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Pet Adoption - Embracing Abandoned Animals

As I am inspecting a new pet rescue I am looking at each animal wondering what their lives were like before they ended up abandoned, for whatever reason.

One animal is looking into my eyes. This animal has known love. He is playful, trying to egg me on to play with him. It is obvious he had a family. He is bald with a few wisps of hair. He was given away because he has a form of cancer. I see him as beautiful. His owners probably thought only of the ugliness and the medical expenses.

My little granddaughter is with me. Of all the ferrets the bald one is her favorite. She pats him and smiles and says, "How soft he is grandma," if we could all see through a childís eyes.

Did this ferret have a human child who loved him? Did he have someone that came home from work each day excited to open the cage door. Looking forward to playing with his or her best friend? How did this ferret feel when he began losing his hair and his owner begin to pay less attention to him? How did he feel when he found himself in a strange and cold place without his human family?

I am trying not to be judgmental. Sometimes there are legitimate reasons to give up a pet. I had to do it myself once. My folks were in their 80ís and could no longer care for themselves. We had to move across country to California to care for them.

We had animals that could not be brought across the border into California because they are illegal in the state. The sad thing is the border station had been closed - lack of funding. No one stopped us to look for fruits, vegetables, or animals. Illegal or not, I could have brought these animals into the state. For each one of my animals I found close friends that wanted them that would love them.

When I lived in the country I would often find abandoned animals that were just dumped on the side of the road. Once we found two golden retriever pups. They had been tossed in the road, one was still inside a paper bag, and he had been run over and killed. Another pup came running out from the weeds next to the road. He was a playful plump pup; beautiful and golden. We brought him home with us. He turned out to be the best dog we had ever had.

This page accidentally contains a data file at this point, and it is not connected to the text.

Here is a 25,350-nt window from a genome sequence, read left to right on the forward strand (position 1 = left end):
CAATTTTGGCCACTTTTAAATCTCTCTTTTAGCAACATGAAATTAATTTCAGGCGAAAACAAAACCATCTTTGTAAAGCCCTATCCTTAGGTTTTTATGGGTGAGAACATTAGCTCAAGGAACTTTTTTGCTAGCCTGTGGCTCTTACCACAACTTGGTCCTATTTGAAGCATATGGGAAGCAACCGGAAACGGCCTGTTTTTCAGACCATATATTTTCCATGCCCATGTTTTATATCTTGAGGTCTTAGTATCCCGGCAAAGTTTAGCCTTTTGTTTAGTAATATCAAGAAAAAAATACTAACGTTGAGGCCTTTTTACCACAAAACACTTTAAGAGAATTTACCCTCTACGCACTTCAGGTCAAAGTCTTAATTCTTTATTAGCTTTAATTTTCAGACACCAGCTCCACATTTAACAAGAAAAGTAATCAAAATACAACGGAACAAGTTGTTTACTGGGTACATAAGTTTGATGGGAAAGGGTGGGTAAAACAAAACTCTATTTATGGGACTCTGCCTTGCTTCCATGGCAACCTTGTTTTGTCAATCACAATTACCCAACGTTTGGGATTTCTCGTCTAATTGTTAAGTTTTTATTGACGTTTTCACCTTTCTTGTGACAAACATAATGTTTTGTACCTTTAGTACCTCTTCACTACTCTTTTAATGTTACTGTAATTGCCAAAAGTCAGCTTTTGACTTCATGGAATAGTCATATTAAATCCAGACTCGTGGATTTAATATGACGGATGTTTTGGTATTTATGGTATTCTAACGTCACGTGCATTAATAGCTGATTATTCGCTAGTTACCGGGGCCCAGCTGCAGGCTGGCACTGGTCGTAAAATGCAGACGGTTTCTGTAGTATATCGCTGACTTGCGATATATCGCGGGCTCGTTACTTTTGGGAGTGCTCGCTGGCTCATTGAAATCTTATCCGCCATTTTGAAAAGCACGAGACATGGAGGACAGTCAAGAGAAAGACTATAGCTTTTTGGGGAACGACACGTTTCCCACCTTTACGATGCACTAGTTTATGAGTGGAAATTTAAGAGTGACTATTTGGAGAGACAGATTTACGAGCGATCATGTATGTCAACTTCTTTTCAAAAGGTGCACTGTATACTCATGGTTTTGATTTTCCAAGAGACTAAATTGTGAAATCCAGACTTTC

Jake a couple of weeks after we found him on the road where he was left to die. His brother did die, still inside the bag after being tossed from a vehicle. He had been run over by a car. Never run over boxes or bags on the road, you never know what is inside of them.



Every single pet we had back then had been rescued, they had all been abandoned. It makes me ill that people are too embarrassed or lazy to take animals to an animal rescue or animal shelter. I am a firm believer in pet adoption!



My son Robert Vincent Ruth and Jake, may they both rest in peace. At least they are together. This picture was taken on our lake in Northern Minnesota. Our house set up on a cliff. What a beautiful place to live.

If you are thinking about acquiring a pet, think about pet adoption, bringing a pet home from an animal rescue or animal shelter. I doubt if there is any rescue that doesnít exist for every animal there is. Look for ferret rescues, turtle rescues, reptile rescues, skunk rescues, bird rescues, parrot rescues, macaw rescues, you get the idea. All you need to do is add the animalís name to the front of rescue or shelter. Check phone books, check the internet, and check with local veterinarians. Please consider pet adoption first.

This article is dedicated to my son Robert Vincent Ruth who passed away at fifteen years of age. Also, to our wonderful dog Jake, who will be with Robert, forever.

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